Don’t be Evil

19 Nov

100 word story for Friday Fictioneers based on the photo prompt below. Enjoy, but not while you’re driving.

Screen Shot 2014-11-19 at 8.27.18 AM

(Copyright – Claire Fuller)

Google driverless cars were the law now. No humans at the wheel meant no wrecks, a detail that sounded a death knell for Middleham Motors, Gene and Gerry Roper’s once prosperous father and son auto body shop. While his dad kept a silent vigil for customers, Gerry used his newfound free time to study computer programming online.

Later that day, Gerry smiled and poised a finger above his laptop. ”Idle hands…” he thought, then pressed ‘Enter’. Tomorrow, courtesy of a virus he’d written, Google’s system and a lot of cars were going to crash.

Business was about to pick up.

 

 

Screen Shot 2014-11-18 at 10.45.25 AM

45 Responses to “Don’t be Evil”

  1. billgncs November 19, 2014 at 6:43 pm #

    Don’t be evil – probably in the tiny print it clarifies it to: anything we want for you can’t be evil.

    Good thought provoking write.

    • dmmacilroy November 19, 2014 at 7:04 pm #

      Dear Bill,

      I’m glad you’re fluent in Googlese. And I’m glad you primed the pump for this story. Thanks for reading and commenting.

      Aloha,

      Doug

  2. elmowrites November 19, 2014 at 7:17 pm #

    Mwahahaha! How entrepreneurial of him! I am highly suspicious of driverless cars, but on the other hand, the way people behave round here, they couldn’t possibly be as bad as some humans, so…
    I wouldn’t expect the line “Tomorrow, courtesy of a virus he’d written, Google’s system and a lot of cars were going to crash.” from you. Not really a criticism, more an observation – it works as it stands, but I’m used to subtlety from you and this was surprisingly blunt by comparison.

    • dmmacilroy November 19, 2014 at 7:24 pm #

      Dear Jennifer,

      I’m working on my more direct side. Perhaps last week’s story was too subtle so I’m overcompensating. Either that or I’m channeling my blue collar side into a story about the future being blunted by the past…

      I so love your comments, Jennifer. Thanks for dropping by to say hello.

      I’ll be reading stories every few minutes today before I head up the mountain. Will find yours soon.

      Aloha,

      Doug

  3. storydivamg November 19, 2014 at 7:23 pm #

    Dear Doug,
    What a skillfully woven tale. You broadcasted part of your topic with the title, but the driverless car was a fun turn down an unexpected detour. There needs to be some sort of pat response to “Don’t be evil.” I’m thinking along the lines of a new cliche. Perhaps “Evil is as evil does.” or “Evil is all in the eyes of the beholder.”

    Malevolently yours,
    Marie Gail

    • dmmacilroy November 19, 2014 at 7:42 pm #

      Dear Marie,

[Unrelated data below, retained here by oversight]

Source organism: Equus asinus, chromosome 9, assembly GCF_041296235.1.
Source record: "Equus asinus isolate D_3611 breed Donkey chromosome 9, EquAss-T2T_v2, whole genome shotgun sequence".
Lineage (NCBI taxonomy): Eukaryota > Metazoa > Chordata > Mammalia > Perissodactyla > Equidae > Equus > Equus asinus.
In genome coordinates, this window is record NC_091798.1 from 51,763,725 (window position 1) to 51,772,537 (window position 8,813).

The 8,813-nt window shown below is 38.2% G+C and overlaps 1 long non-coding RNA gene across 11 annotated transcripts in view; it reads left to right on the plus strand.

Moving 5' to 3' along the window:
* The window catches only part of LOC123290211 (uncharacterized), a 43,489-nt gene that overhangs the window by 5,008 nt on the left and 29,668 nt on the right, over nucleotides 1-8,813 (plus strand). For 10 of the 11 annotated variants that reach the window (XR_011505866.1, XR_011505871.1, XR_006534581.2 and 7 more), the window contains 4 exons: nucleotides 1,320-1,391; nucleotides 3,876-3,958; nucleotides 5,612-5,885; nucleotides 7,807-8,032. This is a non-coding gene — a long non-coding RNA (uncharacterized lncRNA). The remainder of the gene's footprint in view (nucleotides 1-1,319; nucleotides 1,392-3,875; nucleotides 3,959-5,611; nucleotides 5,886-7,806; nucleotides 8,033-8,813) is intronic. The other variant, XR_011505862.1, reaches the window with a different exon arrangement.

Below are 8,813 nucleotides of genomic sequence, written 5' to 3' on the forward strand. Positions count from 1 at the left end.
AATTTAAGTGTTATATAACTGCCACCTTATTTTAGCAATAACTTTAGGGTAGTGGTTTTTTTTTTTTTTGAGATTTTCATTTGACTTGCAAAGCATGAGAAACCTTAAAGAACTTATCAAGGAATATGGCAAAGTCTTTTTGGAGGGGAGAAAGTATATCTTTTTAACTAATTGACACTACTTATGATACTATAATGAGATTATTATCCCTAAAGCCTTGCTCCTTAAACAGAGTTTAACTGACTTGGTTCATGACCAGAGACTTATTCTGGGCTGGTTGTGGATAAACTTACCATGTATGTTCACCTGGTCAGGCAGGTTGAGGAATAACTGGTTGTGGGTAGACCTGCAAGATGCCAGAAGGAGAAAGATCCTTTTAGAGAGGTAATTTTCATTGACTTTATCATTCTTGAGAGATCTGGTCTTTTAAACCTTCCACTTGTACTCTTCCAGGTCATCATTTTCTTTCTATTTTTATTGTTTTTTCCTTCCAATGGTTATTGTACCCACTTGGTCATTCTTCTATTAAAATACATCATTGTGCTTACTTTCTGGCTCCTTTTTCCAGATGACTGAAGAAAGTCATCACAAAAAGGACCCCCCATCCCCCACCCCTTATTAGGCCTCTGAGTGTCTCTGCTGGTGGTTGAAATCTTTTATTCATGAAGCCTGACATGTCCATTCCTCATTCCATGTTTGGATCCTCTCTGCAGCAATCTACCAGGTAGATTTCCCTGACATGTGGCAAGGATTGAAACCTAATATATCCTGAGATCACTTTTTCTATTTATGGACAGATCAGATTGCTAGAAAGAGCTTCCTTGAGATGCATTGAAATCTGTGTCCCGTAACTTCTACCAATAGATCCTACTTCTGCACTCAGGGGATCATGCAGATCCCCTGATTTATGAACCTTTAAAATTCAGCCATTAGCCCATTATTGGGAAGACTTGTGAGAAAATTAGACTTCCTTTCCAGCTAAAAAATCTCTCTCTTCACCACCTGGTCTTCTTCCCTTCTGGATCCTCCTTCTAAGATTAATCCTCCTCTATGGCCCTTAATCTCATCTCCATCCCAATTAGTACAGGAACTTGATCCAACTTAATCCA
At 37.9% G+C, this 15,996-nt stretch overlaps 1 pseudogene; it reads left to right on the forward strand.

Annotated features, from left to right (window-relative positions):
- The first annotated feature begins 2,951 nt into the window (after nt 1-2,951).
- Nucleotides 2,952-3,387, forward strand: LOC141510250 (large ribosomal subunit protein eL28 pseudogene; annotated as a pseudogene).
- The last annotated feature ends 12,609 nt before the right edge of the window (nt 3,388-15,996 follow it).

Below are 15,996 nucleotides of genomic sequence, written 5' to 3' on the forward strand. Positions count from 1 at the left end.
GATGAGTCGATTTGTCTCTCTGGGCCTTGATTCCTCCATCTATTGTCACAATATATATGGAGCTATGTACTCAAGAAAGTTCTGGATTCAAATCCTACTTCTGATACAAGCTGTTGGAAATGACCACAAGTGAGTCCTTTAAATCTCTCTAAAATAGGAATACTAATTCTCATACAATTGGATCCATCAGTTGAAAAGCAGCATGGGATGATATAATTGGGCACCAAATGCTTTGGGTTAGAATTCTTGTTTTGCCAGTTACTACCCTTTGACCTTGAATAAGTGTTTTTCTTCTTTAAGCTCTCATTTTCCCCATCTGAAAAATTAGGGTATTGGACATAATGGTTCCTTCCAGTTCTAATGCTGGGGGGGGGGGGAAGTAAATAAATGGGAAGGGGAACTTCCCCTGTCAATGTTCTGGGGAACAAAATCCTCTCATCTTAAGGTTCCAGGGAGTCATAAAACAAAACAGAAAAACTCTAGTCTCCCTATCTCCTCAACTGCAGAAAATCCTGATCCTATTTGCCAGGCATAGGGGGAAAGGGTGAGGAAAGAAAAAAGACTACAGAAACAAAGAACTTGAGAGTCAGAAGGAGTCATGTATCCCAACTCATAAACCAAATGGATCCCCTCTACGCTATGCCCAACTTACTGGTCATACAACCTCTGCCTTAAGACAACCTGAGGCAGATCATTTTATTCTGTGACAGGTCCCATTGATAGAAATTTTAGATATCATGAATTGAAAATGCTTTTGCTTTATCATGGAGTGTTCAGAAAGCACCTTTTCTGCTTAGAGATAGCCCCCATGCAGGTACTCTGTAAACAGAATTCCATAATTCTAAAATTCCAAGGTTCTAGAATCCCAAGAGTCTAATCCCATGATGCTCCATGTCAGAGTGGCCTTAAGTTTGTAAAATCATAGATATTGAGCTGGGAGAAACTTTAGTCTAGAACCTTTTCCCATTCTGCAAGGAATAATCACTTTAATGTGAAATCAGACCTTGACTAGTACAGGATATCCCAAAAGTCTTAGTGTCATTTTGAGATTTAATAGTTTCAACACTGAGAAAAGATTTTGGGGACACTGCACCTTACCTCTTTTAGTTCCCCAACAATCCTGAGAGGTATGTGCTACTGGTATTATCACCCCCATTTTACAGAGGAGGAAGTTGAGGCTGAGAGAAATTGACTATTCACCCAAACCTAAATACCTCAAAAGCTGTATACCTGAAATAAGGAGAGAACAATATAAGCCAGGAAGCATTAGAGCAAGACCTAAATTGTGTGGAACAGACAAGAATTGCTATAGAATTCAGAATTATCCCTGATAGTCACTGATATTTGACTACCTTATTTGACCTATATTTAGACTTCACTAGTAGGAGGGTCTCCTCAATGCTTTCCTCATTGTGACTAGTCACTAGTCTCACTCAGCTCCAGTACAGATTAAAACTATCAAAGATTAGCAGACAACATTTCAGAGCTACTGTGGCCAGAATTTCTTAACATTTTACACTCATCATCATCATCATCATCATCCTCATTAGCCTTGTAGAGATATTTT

Cliches are as cliches do….? Just kidding. Thanks for such a nice comment. I think that in the end, Sergey and Larry are going to wish they’d never coined that motto. Oh, well. With a little luck I’ll be dead before the new 1984 gets here.

      Aloha,

      Doug

  4. rochellewisoff November 19, 2014 at 7:25 pm #

    Dear Doug,

    Driverless cars would certainly be a boon to texters wouldn’t they? But don’t get me started on that subject…

    One has to admire Gerry’s ingenuity as well as that of this story’s writer.

    I hear the question between the lines, “How far is too far?”

    Great transmission this week.

    Shalom,

    Rochelle

    • dmmacilroy November 19, 2014 at 7:45 pm #

      Dear Rochelle,

      Luddites unite…sort of. Gerry may find he gets some new job offers once he gets out of jail. Hard tellin’ not knowin’.

      Thanks for reading and commenting. Juggling here.

      Aloha,

      Doug

  5. singleworkingmomswm November 19, 2014 at 8:01 pm #

    Doug, this was a great write! For me, the spelled out nature of this post gave me the chills. Had you been more subtle, I’m not sure I would’ve had the same reaction, so I think it was a proper choice for this write. It also resonates with my belief that as we allow more and more technology to take over we also subject ourselves to these exact sort of outcomes, going from perceived control to realizing there is no control. Scary! I really loved this! XOXO-Kasey

    • dmmacilroy November 19, 2014 at 8:06 pm #

      Dear Kasey,

      You certainly nailed the future with your comment. We are slowly being subsumed by technology, no matter how we ‘feel’ about it. I did want to get more into the father’s feelings in this piece, but words, words, pesky words ran out. Thanks for reading and commenting with such pithy observations. I appreciate it.

      Aloha,

      Doug

  6. misskzebra November 19, 2014 at 8:15 pm #

    Perhaps with the latest hacks, it might be too early for us to be putting our faith in driverless cars, no matter how terrible I am at parallel parking.

    • dmmacilroy November 19, 2014 at 8:22 pm #

      Dear MissKzebra,

      I think you are spot on with your assessment. Ambulance chasing lawyers will like it and perhaps, contrary to my story, auto body shop owners. Still and all, technology has a way of steamrolling over minor speed bumps that the first years of development reveal. We shall see…well, probably not me…but you shall. Enjoy it.